Ferguson, C. J., and M. H. Mayfield.  2006-2009.  Computerization of  the Kansas State University Herbarium: digitizing a critical  biodiversity collection for the Great Plains.  NSF Biological  Research Collections, $383,674.

Harrington, J., Jr., 2007-2008. Ecological forecasting. Kansas NASA Space Grant, $12,800

Hartnett, D.C.  2006-2009. Building Renovation for New Meeting Facility at Konza Prairie Biological Station.  NSF Field Stations, $250,000.

Hartnett, D.C. and G.W.T. Wilson. 2007-2010.  Bud bank demography: A new approach to assessing rangeland health and responses to environmental change.  USDA Rangeland Research Program, $399,384.

Herman, M.H., K.L. Jones, T.C. Todd and J.M. Blair.  2007-2010.  En-Gen: Ecological genomics of soil nematode community responses: Model and non-model approaches. NSF  Environmental Genomics Program, $622,598.

Joern, A. and D.C. Hartnett.  2008-2011.  Enhancing excellence in grassland ecology: a center for basic grassland research at KSU.  KSU Provost’s Targeted Excellence Program, $515,000.

Joern, A., J. M. Briggs, D. Goodin, A. Skibbe, E.G. Towne. 2010-2013. Impacts of Spatially Heterogeneous Nitrogen to Grazer Distribution and Activity: Effects on Ecosystem Function in Tallgrass Prairie. NSF, $750,000.00

Johnson, L.C., S.G. Baer, K. Garrett, T. Morgan, and P. St. Amand.  2008-2011.  Ecotypic variation and functional response of an ecologically dominant species across a precipitation gradient and in response to altered precipitation: Test for local adaptation and ecosystem function.  USDA Plant Biology and Abiotic Stress Program, $394,439.

Jumpponen, A.  2004-2008.  Collaborative Research: Functional significance of "dark septate" endophytes in grassland and meadow ecosystems in western north America. NSF-DEB, $268,838.

Kelly, E.F. and A.K. Knapp.  2008-2010.  Ecological controls on biogenic silica in grasslands - the role of long-term fire and grazing history on two continents. NSF Ecosystems Ecology Program, $250,000.

Knapp, A.K., J.M. Blair, S.L. Collins and M.D. Smith.  2005-2008. Collaborative Research: Convergence and contingencies in savanna grasslands.  NSF Ecology & Ecosystem Studies Programs, $830,000.

Knapp, A.K., J.M. Blair and M.D. Smith.  2007-2010.  Grassland structure and function in response to warming and more extreme precipitation patterns.  USDA NRI Managed Ecosystems, $399,720.

Koerner, S. and S.L. Collins. 2009-2011. Dissertation Research: Effects of global climate change, loss of mega-herbivore biodiversity, and altered fire regimes on savanna grassland ecosystems. NSF - $14,860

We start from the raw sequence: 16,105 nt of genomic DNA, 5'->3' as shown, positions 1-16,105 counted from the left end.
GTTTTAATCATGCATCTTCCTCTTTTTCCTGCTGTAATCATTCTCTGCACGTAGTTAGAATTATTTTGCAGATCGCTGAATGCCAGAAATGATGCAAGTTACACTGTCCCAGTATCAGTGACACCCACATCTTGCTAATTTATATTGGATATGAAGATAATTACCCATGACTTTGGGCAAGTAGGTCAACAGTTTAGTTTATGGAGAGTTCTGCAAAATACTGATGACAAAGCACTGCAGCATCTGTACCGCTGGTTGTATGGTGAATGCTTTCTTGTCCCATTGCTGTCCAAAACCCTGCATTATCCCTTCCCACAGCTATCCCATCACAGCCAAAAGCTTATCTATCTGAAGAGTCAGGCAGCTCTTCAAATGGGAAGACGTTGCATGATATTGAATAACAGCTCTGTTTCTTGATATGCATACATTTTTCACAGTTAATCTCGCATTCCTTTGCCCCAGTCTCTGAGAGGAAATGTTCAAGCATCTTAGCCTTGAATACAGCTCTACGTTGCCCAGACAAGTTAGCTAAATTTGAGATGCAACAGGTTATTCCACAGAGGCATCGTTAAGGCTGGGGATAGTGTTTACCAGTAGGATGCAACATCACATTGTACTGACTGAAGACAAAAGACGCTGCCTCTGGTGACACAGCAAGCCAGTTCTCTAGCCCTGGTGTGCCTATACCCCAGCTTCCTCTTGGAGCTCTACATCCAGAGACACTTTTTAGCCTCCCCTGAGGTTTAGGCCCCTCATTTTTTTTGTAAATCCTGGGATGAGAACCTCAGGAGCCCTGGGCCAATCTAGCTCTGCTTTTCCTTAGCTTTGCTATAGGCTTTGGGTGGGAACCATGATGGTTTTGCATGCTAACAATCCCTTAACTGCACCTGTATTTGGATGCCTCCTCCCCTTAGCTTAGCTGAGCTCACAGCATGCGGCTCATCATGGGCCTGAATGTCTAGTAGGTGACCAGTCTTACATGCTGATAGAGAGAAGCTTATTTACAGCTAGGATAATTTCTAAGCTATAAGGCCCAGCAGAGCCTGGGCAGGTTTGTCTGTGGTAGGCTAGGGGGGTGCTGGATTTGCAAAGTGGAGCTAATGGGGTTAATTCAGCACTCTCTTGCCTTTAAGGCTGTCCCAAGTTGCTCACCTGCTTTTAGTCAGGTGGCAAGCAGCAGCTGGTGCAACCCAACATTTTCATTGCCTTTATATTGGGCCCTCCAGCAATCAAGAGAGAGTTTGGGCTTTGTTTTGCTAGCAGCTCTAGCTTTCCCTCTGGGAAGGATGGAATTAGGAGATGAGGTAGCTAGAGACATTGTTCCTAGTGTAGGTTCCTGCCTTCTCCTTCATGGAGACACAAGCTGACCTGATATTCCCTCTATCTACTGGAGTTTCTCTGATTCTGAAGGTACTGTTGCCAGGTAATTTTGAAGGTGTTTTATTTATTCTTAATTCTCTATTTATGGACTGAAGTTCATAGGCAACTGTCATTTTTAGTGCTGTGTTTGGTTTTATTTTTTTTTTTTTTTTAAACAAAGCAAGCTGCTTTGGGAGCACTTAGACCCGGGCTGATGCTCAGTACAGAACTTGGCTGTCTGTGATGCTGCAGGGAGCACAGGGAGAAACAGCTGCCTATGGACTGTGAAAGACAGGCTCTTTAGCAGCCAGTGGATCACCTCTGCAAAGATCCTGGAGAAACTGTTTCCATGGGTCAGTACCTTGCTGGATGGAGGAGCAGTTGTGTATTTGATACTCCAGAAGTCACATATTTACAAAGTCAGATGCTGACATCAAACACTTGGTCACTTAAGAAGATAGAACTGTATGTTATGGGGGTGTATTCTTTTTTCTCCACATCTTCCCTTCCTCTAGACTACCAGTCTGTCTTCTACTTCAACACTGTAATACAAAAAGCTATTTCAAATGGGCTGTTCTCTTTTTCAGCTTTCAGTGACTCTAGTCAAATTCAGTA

McLauchlan, K.K. and S. Sugita. 2008-2010. Improving reconstructions of open vegetation in North America: pollen productivity estimates for grassland plants. NSF Geography and Regional Science Program, $90,005

Nafziger, E.W., E.F. Kisangani and D.C. Hartnett.  2006-2008. Africa in the global context: The political economy of agriculture, the environment, and human health.  KSU Provost’s Targeted Excellence Program, $253,726.

Sandercock, B.K., and S.M. Wisely.  2006-2010. Impacts of wind power development on the demography and population genetics of the Greater Prairie-chicken. National Wind Coordinating Committee (Sponsors include: Department of Energy - National Renewable Energy Laboratory, Kansas Department of Wildlife and Parks, State Chapters of The Nature Conservancy and 4 industry partners), $730,100.

Smith, M.D., J. Bai, J.M. Blair, P.A Fay, K.A. Garrett, S.H. Hulbert, A.K. Knapp, J.E. Leach and S.E. Travers. 2004-2008.  Bridging the divide: Linking genomics to ecosystem responses to climate change.  DOE-PER Program, $1,484,939.

Smith, M.D., A.K. Knapp, S.L. Collins and J. M. Blair. 2009-2012. Collaborative Research : Convergence and contingencies in savanna grasslands (renewal). National Science Foundation. $807,000.00

Tank, J., E. Rosi-Marshall, T. V. Royer, and M. R. Whiles. 2004-2008. Cycling of novel allochthonous carbon in Midwestern agricultural streams.  NSF Ecosystems Ecology Program, $530,000.

Wilson, G.W.T., and B.K. Sandercock. 2006-2009. NSF Research Experience for Undergraduates: Ecology and Evolutionary Biology of Grasslands. NSF REU Site Program, $200,000.

Zolnerowich, G., C. J. Ferguson, D. Allen and M. Haddock. 2007-2010. The K-State prairie plant and insect collection: elevating biodiversity and bioinformatics to the next level. KSU Provost’s Targeted Excellence Program, $800,000.